Hancock, N.H. Nanotechnologists have recently succeeded in their attempts to build molecular systems based on highly efficient versions of the molecular "machine" that plants use to turn sunlight into energy. Such molecular-assembly machines could be used in many applications, including sensors and other electronic devices.
One recent example is a chemical system devised at Sandia National Laboratory (Albuquerque, N.M.) that creates a wide variety of complex nanostructures from platinum. The system uses the porphyrin molecule, a protein essential to photosynthesis, as a catalyst for depositing platinum on small organic structures called lipids. The process resembles a molecular-scale electroplating technique, except that photons rather than electrons drive the plating operation.
Working with researchers at the University of New Mexico's Center for Microengineered Materials, Sandia scientist John Shelnutt has created convoluted platinum structures that might be used to split hydrogen atoms from water molecules, leading to a light-driven source of hydrogen.
Controlling platinum deposition at the molecular level could be used in such applications as "catalysis, sensors and optoelectronic and magnetic devices," he said.
Porphyrin is only one component in a complex series of molecular stages used by the photosynthetic process to convert light into the chemical ATP, which is the fuel that powers all living cells. Chlorophyll acts as an antenna that resonates with photons, passing the energy along to porphyrin, which responds by donating electrons to a complex molecular configuration that uses them to generate protons inside a cavity. The protons then drive the synthesis of ATP from precursors. The entire process is complex and still not fully understood.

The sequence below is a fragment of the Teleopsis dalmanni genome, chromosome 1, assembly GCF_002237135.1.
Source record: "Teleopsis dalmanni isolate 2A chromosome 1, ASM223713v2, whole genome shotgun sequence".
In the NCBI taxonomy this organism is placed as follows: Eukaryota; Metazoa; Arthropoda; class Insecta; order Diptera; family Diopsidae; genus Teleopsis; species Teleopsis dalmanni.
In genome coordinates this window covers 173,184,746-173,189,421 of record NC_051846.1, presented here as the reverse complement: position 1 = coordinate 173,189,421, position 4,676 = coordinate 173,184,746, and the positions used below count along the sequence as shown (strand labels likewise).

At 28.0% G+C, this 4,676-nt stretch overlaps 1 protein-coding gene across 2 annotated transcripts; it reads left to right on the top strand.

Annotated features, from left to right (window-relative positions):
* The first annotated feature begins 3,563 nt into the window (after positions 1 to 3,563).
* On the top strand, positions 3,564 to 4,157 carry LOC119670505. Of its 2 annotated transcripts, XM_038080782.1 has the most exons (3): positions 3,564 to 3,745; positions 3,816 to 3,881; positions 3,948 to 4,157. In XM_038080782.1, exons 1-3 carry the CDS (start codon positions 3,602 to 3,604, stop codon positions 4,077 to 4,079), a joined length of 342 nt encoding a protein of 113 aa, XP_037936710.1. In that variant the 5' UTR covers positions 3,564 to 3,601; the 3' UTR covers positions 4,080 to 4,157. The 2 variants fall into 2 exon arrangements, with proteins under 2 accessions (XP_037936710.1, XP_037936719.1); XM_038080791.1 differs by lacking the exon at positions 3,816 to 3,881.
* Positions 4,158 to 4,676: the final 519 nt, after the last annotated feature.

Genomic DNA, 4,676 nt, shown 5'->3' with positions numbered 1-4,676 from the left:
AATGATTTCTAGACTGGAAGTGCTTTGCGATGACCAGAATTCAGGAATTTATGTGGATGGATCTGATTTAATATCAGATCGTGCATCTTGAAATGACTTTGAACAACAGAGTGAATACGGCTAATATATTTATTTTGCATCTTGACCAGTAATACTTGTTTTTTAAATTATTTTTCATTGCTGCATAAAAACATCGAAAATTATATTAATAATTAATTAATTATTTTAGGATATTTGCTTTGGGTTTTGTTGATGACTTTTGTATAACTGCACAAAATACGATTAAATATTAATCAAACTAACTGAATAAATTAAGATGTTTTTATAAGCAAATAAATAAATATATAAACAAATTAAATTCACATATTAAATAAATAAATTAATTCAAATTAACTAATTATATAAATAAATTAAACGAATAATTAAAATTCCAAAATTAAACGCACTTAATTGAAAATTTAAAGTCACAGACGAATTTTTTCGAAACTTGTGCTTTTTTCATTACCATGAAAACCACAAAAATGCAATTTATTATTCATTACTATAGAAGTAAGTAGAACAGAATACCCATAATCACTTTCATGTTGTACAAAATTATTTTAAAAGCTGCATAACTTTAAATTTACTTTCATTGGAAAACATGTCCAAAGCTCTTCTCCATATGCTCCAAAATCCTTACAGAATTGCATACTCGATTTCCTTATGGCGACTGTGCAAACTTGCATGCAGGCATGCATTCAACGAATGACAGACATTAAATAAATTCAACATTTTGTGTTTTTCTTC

Part of the quest is to find more efficient photosynthetic machines, since the natural variety is highly inefficient.
Molecular systems that mimic photosynthesis also have applications in molecular electronics. Devens Gust, a biochemist at Arizona State University (Tempe, Ariz.), has been working with Michael Kozicki in the university's Department of Electrical Engineering to find a way to connect optical-molecular electronic switches based on photosynthetic components to the completely different material system found in silicon-based electronic circuits.
Gust has also created an artificial ATP synthesis process inspired by photosynthesis. The molecular machine uses carotene as the optical antenna, porphyrin as the electron donor just as in photosynthesis and buckminsterfullerene molecules to field the electrons. This system is attached to a spherical lipid membrane containing ATP precursors. The charges on the carbon-fullerene molecules cause the buildup of protons inside the lipid sphere. This buildup drives the synthesis of ATP.
Scaling up such light-driven molecular machines could make solar energy a viable alternative for industries that depend on fossil fuel by delivering photon energy directly to chemical processes. And, they could also become prototype nanotechnology systems for synthesizing materials.